[0071] Another Embodiment—Telephonic Meeting Discussion List

[0072]FIG. 6 comprises a flowchart illustrating the steps of the Active Calendar system as applied to a telephonic meeting discussion list. Consider, for example a “To Do List” object such as a “Telephone Conference List” which is accessed by a user (602). One can designate that such an object can be public to a select group of other users. This group can be context sensitive. For instance, an “Telephone Conference” list may be public to others in a user's work group whereas a “Executive Video Conference List” may be public only to members of the Board of Directors.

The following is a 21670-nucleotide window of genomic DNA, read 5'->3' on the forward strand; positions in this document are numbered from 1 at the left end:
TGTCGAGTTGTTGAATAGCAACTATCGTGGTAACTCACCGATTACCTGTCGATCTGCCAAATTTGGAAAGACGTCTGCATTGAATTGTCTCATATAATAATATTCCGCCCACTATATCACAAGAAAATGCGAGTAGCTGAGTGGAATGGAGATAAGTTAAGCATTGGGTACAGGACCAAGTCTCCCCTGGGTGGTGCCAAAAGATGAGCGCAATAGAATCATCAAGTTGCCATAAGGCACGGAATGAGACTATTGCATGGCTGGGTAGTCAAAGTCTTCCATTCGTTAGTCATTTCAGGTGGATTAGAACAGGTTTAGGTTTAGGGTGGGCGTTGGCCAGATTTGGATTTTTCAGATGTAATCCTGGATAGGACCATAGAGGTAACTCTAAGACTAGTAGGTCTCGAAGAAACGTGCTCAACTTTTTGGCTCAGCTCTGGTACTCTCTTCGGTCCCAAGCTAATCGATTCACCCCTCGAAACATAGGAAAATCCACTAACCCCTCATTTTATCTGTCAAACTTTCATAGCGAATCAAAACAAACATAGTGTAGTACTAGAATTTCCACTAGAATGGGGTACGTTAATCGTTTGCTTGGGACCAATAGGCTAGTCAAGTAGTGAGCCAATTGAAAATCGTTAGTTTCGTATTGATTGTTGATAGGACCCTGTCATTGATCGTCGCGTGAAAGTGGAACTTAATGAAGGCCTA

[0073] Using some appropriate middle-ware with location enabled information, the Active Calendar Component (300) determines a user's location (604) and, for example, the location of a users office. This location may refer to a physical location, an electronic location, a symbolic location, a URL, an ID or identification, an account, a telephone number or the equivalent. If the user is at the Telephone Conference and accesses his/her “Telephone Conference List”, the system checks for other public objects of type “Telephone Conference List” owned by the user's peers or colleagues (606) whose office location is close to the users office location. Then the system determines if such lists exist which are public to a user (608), at the same location as the user location (610) and optionally if the peers are at a specified location (612). This location may refer to a physical location, an electronic location, a symbolic location, a URL, an ID or identification, an account, a telephone number or the equivalent. As a result, the system can either display their Telephonic Discussion list on a portable, location aware, connected device, or display an icon indicating it has discovered one or more peer list(s) (614). Next, a determination is made (616) as to whether or not this is the last list available for the particular location and Telephone Conference list type. If it is not the last list, then the process loops to step (606). Otherwise, the process enters a loop so that for each list and item shown (618) a user may then choose (620) to either select the icon and picks up or inquires about the discussion items needed by his/her peer (622) or to disregard the peer's needs by bypassing the selection step. Finally, a determination is made as to whether or not a the previous item was the last item on the last list (624). If not the process continues with step (618). If so, then the process terminates. When a user picks up an item or learns the answer to a question in a discussion, that fact can be entered into the Telephone Conference list database so that the peer or colleague knows that the items have been acquired and by whom.